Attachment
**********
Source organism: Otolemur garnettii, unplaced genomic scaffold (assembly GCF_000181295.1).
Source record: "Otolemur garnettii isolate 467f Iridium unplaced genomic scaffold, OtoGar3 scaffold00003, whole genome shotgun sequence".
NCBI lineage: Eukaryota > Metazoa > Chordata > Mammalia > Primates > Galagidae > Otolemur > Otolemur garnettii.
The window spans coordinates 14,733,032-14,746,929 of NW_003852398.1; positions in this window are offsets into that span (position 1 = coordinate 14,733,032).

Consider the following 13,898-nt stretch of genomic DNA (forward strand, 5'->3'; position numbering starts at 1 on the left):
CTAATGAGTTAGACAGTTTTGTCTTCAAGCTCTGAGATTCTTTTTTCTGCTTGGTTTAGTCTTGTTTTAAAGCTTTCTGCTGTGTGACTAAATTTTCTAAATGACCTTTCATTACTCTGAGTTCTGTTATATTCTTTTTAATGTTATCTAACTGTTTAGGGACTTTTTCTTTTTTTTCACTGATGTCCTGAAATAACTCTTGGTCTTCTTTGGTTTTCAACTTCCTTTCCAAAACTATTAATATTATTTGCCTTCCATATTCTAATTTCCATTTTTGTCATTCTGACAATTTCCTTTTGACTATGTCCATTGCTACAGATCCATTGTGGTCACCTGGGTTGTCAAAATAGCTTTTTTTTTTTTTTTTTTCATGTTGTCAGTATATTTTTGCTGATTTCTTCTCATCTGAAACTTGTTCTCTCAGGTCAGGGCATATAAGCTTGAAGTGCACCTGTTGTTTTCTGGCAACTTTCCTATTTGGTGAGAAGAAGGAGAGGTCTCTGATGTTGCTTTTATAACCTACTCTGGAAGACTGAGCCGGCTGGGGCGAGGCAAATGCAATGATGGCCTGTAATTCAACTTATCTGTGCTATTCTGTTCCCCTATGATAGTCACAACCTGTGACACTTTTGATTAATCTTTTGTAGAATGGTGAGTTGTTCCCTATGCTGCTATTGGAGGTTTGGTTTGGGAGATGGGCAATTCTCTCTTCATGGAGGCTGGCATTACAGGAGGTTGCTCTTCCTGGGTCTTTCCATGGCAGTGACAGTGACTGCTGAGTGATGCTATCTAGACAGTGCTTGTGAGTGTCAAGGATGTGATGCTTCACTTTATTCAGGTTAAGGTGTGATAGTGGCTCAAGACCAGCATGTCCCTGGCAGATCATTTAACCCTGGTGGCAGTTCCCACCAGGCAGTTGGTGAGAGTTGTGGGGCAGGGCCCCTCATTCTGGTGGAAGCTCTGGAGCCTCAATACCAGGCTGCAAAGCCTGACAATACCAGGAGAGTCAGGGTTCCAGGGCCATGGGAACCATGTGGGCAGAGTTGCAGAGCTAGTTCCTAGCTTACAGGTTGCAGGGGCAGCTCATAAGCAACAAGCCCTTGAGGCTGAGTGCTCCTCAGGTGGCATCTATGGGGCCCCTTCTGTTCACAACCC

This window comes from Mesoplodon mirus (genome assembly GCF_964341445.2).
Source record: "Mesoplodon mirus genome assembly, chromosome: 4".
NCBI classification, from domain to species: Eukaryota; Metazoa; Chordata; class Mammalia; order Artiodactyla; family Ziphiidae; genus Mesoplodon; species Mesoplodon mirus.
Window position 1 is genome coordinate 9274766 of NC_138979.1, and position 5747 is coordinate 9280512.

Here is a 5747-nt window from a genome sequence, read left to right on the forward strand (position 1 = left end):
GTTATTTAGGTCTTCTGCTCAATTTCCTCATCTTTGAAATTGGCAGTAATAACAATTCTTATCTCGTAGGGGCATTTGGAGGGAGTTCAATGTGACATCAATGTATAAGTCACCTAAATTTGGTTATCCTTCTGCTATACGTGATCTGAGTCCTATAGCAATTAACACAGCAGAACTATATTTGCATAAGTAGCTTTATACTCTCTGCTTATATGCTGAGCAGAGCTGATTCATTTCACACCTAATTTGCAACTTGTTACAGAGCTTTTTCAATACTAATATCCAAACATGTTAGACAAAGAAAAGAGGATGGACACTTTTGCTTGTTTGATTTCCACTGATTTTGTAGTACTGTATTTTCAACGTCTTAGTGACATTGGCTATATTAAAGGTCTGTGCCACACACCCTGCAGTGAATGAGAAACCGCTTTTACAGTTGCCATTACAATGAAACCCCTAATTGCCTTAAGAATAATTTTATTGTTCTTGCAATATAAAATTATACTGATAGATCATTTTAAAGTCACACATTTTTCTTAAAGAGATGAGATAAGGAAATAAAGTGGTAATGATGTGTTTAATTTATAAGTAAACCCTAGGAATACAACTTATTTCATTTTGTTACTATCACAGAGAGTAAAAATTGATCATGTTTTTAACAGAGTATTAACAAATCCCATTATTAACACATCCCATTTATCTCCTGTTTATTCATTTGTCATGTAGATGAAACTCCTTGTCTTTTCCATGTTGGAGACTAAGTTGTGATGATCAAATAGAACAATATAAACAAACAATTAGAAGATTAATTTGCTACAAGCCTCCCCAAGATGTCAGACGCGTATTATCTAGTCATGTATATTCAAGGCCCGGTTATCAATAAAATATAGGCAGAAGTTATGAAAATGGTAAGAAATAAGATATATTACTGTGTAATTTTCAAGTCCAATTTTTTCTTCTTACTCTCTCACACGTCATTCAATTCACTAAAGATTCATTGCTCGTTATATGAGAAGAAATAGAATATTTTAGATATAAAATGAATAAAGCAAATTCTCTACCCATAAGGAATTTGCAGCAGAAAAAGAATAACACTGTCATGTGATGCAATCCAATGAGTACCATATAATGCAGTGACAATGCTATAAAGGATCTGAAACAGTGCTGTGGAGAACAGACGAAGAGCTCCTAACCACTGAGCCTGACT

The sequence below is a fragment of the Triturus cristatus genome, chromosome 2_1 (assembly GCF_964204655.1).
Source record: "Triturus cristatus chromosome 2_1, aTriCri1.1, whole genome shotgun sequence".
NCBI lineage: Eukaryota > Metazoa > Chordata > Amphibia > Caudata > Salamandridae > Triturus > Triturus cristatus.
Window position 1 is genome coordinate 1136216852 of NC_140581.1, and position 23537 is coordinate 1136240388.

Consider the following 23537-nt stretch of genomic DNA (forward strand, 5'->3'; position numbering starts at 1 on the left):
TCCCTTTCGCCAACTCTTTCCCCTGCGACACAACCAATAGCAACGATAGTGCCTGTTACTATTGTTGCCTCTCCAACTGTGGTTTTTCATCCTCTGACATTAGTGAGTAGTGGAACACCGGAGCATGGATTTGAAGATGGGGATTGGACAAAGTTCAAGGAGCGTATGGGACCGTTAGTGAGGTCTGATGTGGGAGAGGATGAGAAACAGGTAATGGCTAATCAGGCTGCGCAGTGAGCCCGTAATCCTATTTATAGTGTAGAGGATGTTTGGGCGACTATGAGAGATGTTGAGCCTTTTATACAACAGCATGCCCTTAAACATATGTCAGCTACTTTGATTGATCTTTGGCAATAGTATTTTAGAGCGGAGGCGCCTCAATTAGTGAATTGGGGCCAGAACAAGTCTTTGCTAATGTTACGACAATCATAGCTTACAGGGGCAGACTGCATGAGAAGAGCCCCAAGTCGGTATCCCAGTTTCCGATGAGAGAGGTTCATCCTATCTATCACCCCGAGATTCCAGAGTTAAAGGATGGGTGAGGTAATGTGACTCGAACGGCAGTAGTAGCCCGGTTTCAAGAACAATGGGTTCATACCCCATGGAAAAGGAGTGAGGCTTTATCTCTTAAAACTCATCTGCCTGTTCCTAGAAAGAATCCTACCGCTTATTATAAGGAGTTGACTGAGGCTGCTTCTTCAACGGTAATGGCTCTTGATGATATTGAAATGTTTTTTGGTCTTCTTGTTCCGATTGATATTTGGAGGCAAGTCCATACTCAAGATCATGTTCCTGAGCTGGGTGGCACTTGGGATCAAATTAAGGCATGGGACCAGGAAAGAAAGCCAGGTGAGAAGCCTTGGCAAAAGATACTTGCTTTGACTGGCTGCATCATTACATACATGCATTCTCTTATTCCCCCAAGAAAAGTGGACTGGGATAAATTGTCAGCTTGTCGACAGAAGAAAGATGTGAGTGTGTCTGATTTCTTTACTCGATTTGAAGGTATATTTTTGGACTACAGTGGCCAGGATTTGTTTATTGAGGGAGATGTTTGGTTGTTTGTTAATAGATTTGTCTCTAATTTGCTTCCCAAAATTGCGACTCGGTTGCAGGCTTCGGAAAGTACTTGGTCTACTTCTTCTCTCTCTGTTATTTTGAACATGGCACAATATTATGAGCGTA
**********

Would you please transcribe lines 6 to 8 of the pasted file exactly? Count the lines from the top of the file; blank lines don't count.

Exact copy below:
CTAATGAGTTAGACAGTTTTGTCTTCAAGCTCTGAGATTCTTTTTTCTGCTTGGTTTAGTCTTGTTTTAAAGCTTTCTGCTGTGTGACTAAATTTTCTAAATGACCTTTCATTACTCTGAGTTCTGTTATATTCTTTTTAATGTTATCTAACTGTTTAGGGACTTTTTCTTTTTTTTCACTGATGTCCTGAAATAACTCTTGGTCTTCTTTGGTTTTCAACTTCCTTTCCAAAACTATTAATATTATTTGCCTTCCATATTCTAATTTCCATTTTTGTCATTCTGACAATTTCCTTTTGACTATGTCCATTGCTACAGATCCATTGTGGTCACCTGGGTTGTCAAAATAGCTTTTTTTTTTTTTTTTTTCATGTTGTCAGTATATTTTTGCTGATTTCTTCTCATCTGAAACTTGTTCTCTCAGGTCAGGGCATATAAGCTTGAAGTGCACCTGTTGTTTTCTGGCAACTTTCCTATTTGGTGAGAAGAAGGAGAGGTCTCTGATGTTGCTTTTATAACCTACTCTGGAAGACTGAGCCGGCTGGGGCGAGGCAAATGCAATGATGGCCTGTAATTCAACTTATCTGTGCTATTCTGTTCCCCTATGATAGTCACAACCTGTGACACTTTTGATTAATCTTTTGTAGAATGGTGAGTTGTTCCCTATGCTGCTATTGGAGGTTTGGTTTGGGAGATGGGCAATTCTCTCTTCATGGAGGCTGGCATTACAGGAGGTTGCTCTTCCTGGGTCTTTCCATGGCAGTGACAGTGACTGCTGAGTGATGCTATCTAGACAGTGCTTGTGAGTGTCAAGGATGTGATGCTTCACTTTATTCAGGTTAAGGTGTGATAGTGGCTCAAGACCAGCATGTCCCTGGCAGATCATTTAACCCTGGTGGCAGTTCCCACCAGGCAGTTGGTGAGAGTTGTGGGGCAGGGCCCCTCATTCTGGTGGAAGCTCTGGAGCCTCAATACCAGGCTGCAAAGCCTGACAATACCAGGAGAGTCAGGGTTCCAGGGCCATGGGAACCATGTGGGCAGAGTTGCAGAGCTAGTTCCTAGCTTACAGGTTGCAGGGGCAGCTCATAAGCAACAAGCCCTTGAGGCTGAGTGCTCCTCAGGTGGCATCTATGGGGCCCCTTCTGTTCACAACCC

This window comes from Mesoplodon mirus (genome assembly GCF_964341445.2).
Source record: "Mesoplodon mirus genome assembly, chromosome: 4".